Newton on active and passive quantities of matter

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Newton published his deduction of universal gravity in Principia (first ed., 1687). To establish the universality (the particle-to-particle nature) of gravity, Newton must establish the additivity of mass. I call ‘additivity’ the property a body's quantity of matter has just in case, if gravitational force is proportional to that quantity, the force can be taken to be the sum of forces proportional to each particle's quantity of matter. Newton's argument for additivity is obscure. I analyze and assess manuscript versions of Newton's initial argument within his initial deduction, dating from early 1685. Newton's strategy depends on distinguishing two quantities of matter, which I call ‘active’ and ‘passive’, by how they are measured. These measurement procedures frame conditions on the additivity of each quantity so measured. While Newton has direct evidence for the additivity of passive quantity of matter, he does not for that of the active quantity. Instead, he tries to infer the latter from the former via conceptual analyses of the third law of motion grounded largely on analogies to magnetic attractions. The conditions needed to establish passive additivity frustrate Newton's attempted inference to active additivity.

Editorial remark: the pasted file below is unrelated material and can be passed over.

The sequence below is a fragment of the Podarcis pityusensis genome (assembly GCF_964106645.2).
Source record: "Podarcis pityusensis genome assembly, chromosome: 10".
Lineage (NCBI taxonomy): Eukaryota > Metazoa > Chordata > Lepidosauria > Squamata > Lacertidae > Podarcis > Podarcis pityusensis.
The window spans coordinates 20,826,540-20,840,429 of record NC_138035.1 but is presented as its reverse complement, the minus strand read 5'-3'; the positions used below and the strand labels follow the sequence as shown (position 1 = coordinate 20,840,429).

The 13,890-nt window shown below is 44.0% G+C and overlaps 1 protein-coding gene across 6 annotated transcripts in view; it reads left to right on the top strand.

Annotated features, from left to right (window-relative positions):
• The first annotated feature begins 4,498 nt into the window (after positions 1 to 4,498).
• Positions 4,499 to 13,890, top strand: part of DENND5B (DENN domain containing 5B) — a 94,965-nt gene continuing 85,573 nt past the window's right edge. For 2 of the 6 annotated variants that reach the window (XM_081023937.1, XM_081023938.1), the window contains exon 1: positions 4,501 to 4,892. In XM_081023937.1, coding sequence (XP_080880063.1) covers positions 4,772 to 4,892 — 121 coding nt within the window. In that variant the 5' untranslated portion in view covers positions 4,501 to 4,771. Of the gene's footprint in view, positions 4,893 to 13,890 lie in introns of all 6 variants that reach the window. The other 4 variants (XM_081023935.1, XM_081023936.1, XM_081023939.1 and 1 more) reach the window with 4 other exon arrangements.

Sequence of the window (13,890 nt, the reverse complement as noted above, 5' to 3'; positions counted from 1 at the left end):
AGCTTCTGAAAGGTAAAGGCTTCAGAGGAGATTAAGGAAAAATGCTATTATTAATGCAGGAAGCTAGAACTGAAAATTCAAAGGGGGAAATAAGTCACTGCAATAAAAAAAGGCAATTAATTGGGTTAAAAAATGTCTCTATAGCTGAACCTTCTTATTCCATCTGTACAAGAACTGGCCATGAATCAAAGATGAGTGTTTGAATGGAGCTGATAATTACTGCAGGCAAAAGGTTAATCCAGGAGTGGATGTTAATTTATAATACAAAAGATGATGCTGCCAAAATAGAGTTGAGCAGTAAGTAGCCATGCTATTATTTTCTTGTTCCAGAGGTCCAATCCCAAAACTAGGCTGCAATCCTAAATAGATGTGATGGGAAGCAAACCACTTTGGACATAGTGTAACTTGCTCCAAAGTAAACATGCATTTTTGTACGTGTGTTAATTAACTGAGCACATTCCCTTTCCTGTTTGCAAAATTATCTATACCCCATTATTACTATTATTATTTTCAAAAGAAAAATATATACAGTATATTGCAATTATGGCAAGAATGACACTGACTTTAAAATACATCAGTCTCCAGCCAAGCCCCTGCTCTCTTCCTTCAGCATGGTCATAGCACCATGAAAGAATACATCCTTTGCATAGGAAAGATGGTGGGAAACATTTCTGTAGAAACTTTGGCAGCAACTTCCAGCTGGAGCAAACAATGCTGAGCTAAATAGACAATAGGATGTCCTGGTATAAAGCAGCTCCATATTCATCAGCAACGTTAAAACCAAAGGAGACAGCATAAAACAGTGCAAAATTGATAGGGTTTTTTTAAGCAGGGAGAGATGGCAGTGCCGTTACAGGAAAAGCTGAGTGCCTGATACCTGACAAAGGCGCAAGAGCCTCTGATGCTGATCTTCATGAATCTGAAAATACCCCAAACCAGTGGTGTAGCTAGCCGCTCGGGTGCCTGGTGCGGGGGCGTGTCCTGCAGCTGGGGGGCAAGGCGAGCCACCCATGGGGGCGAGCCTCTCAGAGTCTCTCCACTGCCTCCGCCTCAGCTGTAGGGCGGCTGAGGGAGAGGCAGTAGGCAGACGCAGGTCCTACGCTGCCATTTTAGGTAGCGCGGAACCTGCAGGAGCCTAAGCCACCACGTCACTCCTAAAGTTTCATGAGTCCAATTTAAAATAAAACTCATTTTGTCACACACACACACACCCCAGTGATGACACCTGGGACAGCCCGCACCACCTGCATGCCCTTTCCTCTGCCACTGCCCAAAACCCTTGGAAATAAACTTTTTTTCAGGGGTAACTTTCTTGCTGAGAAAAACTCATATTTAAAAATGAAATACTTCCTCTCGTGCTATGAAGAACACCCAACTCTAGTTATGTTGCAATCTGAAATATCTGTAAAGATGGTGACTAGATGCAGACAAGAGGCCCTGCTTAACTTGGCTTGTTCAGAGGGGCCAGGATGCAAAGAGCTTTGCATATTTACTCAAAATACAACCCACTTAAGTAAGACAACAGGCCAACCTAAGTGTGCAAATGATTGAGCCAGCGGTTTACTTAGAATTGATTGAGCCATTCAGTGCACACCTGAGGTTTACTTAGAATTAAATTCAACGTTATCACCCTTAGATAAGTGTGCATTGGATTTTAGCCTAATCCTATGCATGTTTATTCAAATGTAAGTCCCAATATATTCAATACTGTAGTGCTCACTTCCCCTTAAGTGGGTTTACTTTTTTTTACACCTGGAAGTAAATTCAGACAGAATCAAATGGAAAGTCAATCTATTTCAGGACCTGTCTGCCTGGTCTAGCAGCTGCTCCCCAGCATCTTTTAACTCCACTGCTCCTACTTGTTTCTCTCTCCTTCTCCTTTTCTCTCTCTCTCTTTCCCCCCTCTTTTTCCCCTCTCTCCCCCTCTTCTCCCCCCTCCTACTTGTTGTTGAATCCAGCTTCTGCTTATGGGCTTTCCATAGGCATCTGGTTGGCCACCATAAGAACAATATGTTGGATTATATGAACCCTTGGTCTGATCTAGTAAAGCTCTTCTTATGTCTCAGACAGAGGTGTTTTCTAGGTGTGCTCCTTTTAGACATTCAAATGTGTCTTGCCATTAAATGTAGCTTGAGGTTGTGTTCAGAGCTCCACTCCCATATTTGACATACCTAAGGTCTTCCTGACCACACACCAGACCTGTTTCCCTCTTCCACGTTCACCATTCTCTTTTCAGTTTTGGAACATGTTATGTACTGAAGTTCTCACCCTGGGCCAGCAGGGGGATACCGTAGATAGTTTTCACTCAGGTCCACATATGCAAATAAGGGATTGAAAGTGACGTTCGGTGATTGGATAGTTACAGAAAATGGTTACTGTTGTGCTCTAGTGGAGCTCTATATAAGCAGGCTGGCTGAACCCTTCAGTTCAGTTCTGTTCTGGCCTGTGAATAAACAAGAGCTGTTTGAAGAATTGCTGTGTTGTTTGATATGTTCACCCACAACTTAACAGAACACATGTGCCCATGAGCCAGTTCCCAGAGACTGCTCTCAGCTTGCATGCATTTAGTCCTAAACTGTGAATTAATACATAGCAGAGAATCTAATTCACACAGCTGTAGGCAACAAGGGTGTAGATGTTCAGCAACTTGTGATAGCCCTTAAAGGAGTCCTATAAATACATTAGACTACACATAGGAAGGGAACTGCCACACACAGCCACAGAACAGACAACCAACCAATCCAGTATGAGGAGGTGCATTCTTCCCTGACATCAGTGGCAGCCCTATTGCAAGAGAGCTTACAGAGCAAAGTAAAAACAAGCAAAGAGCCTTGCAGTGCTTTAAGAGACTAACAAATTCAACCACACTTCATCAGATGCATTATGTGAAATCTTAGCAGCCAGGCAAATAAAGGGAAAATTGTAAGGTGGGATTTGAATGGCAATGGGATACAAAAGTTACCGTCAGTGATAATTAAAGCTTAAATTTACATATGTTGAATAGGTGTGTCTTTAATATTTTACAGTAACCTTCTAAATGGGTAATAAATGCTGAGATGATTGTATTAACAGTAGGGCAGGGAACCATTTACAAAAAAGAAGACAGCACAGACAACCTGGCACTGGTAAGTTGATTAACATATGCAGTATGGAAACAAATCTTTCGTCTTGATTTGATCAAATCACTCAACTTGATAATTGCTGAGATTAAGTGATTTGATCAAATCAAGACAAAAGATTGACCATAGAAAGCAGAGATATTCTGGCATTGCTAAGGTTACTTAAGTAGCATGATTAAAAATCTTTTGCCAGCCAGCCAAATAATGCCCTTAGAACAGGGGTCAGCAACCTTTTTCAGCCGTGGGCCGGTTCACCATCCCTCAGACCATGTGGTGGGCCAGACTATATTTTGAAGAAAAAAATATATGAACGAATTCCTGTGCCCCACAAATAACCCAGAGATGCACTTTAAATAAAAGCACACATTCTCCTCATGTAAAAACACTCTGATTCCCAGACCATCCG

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Archival date: 2020-04-23
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